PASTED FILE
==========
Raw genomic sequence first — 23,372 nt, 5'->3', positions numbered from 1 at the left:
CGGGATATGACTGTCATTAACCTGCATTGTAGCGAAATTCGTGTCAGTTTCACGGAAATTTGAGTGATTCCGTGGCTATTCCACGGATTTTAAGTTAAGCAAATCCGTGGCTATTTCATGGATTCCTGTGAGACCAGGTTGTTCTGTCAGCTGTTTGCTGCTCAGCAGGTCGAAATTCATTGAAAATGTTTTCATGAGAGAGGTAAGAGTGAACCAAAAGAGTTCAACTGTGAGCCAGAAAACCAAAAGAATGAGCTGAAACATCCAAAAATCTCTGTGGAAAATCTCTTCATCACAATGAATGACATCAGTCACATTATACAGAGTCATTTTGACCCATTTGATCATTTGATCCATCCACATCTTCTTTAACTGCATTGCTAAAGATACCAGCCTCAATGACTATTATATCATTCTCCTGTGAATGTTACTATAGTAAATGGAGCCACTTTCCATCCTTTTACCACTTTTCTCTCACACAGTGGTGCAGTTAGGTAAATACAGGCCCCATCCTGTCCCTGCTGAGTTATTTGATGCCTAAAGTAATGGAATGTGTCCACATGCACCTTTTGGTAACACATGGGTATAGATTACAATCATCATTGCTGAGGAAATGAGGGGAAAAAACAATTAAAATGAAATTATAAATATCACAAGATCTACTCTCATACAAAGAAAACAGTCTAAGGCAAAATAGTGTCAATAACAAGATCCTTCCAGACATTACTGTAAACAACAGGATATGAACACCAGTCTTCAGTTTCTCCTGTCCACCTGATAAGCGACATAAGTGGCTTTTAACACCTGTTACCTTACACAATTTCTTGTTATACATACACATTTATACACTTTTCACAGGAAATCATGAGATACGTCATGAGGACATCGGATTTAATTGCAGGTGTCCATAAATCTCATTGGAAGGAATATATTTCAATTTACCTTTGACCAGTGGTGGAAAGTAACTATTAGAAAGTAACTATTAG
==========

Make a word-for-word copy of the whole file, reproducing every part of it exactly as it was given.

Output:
Raw genomic sequence first — 23,372 nt, 5'->3', positions numbered from 1 at the left:
CGGGATATGACTGTCATTAACCTGCATTGTAGCGAAATTCGTGTCAGTTTCACGGAAATTTGAGTGATTCCGTGGCTATTCCACGGATTTTAAGTTAAGCAAATCCGTGGCTATTTCATGGATTCCTGTGAGACCAGGTTGTTCTGTCAGCTGTTTGCTGCTCAGCAGGTCGAAATTCATTGAAAATGTTTTCATGAGAGAGGTAAGAGTGAACCAAAAGAGTTCAACTGTGAGCCAGAAAACCAAAAGAATGAGCTGAAACATCCAAAAATCTCTGTGGAAAATCTCTTCATCACAATGAATGACATCAGTCACATTATACAGAGTCATTTTGACCCATTTGATCATTTGATCCATCCACATCTTCTTTAACTGCATTGCTAAAGATACCAGCCTCAATGACTATTATATCATTCTCCTGTGAATGTTACTATAGTAAATGGAGCCACTTTCCATCCTTTTACCACTTTTCTCTCACACAGTGGTGCAGTTAGGTAAATACAGGCCCCATCCTGTCCCTGCTGAGTTATTTGATGCCTAAAGTAATGGAATGTGTCCACATGCACCTTTTGGTAACACATGGGTATAGATTACAATCATCATTGCTGAGGAAATGAGGGGAAAAAACAATTAAAATGAAATTATAAATATCACAAGATCTACTCTCATACAAAGAAAACAGTCTAAGGCAAAATAGTGTCAATAACAAGATCCTTCCAGACATTACTGTAAACAACAGGATATGAACACCAGTCTTCAGTTTCTCCTGTCCACCTGATAAGCGACATAAGTGGCTTTTAACACCTGTTACCTTACACAATTTCTTGTTATACATACACATTTATACACTTTTCACAGGAAATCATGAGATACGTCATGAGGACATCGGATTTAATTGCAGGTGTCCATAAATCTCATTGGAAGGAATATATTTCAATTTACCTTTGACCAGTGGTGGAAAGTAACTATTAGAAAGTAACTATTAG